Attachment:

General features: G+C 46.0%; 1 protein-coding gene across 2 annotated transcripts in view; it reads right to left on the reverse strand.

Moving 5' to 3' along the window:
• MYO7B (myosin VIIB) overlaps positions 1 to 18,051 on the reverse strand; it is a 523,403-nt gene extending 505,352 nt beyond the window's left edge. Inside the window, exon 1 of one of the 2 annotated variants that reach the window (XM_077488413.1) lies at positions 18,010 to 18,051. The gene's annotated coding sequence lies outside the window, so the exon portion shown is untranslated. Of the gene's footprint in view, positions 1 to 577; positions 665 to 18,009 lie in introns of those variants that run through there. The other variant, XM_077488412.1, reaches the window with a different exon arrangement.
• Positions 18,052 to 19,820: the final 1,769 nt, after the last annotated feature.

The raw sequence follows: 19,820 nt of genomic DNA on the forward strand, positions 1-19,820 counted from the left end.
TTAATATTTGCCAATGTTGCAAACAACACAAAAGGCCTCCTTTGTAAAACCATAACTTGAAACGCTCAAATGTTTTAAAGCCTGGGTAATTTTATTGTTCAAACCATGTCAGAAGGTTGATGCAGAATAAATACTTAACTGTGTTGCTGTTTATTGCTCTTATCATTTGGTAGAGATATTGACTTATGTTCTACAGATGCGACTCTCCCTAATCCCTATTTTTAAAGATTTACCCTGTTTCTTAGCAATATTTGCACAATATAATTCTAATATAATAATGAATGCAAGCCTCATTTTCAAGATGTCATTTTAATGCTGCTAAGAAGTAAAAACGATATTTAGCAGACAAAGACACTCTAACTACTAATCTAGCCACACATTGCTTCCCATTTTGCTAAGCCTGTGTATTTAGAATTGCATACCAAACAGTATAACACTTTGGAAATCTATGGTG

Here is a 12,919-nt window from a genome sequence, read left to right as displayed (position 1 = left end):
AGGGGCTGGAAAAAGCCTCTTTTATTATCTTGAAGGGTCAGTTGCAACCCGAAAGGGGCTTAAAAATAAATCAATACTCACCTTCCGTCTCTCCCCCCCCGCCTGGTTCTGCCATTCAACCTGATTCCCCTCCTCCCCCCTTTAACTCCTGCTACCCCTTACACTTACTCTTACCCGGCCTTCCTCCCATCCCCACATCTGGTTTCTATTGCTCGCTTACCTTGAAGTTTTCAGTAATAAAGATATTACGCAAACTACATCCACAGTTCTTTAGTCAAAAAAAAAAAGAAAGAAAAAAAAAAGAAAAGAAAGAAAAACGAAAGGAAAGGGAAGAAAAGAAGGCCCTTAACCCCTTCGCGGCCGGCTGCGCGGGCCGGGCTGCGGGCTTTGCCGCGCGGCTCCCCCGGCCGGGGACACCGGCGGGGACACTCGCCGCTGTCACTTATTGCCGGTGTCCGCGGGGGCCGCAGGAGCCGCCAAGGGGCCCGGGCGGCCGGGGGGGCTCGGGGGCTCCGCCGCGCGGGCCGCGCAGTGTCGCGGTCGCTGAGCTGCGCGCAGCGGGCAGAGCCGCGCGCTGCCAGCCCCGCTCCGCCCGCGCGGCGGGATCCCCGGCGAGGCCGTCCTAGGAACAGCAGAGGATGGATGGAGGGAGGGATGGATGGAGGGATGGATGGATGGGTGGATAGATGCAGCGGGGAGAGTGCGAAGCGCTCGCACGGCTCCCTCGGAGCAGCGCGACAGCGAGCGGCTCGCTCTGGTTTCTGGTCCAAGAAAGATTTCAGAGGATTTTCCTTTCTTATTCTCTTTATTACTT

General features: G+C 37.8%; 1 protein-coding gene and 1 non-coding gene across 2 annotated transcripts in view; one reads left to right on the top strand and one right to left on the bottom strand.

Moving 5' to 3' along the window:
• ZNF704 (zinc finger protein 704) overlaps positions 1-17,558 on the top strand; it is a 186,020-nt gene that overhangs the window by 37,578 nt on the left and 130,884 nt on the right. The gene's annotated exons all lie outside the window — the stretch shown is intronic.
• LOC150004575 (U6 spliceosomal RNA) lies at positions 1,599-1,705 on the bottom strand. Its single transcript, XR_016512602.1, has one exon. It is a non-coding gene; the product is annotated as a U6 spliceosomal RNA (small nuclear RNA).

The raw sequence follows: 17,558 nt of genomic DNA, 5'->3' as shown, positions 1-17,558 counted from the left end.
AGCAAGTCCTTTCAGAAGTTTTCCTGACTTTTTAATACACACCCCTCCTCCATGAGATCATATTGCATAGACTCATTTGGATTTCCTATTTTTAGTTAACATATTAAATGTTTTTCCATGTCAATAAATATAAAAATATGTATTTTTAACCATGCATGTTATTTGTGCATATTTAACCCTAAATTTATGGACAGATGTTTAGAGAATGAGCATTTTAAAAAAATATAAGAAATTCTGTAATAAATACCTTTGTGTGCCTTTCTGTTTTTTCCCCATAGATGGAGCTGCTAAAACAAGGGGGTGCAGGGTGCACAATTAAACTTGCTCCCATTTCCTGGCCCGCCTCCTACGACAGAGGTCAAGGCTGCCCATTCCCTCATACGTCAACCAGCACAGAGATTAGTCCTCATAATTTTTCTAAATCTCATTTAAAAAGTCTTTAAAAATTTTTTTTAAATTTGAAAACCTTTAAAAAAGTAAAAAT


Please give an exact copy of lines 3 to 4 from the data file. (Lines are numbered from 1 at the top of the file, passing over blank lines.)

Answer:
• MYO7B (myosin VIIB) overlaps positions 1 to 18,051 on the reverse strand; it is a 523,403-nt gene extending 505,352 nt beyond the window's left edge. Inside the window, exon 1 of one of the 2 annotated variants that reach the window (XM_077488413.1) lies at positions 18,010 to 18,051. The gene's annotated coding sequence lies outside the window, so the exon portion shown is untranslated. Of the gene's footprint in view, positions 1 to 577; positions 665 to 18,009 lie in introns of those variants that run through there. The other variant, XM_077488412.1, reaches the window with a different exon arrangement.
• Positions 18,052 to 19,820: the final 1,769 nt, after the last annotated feature.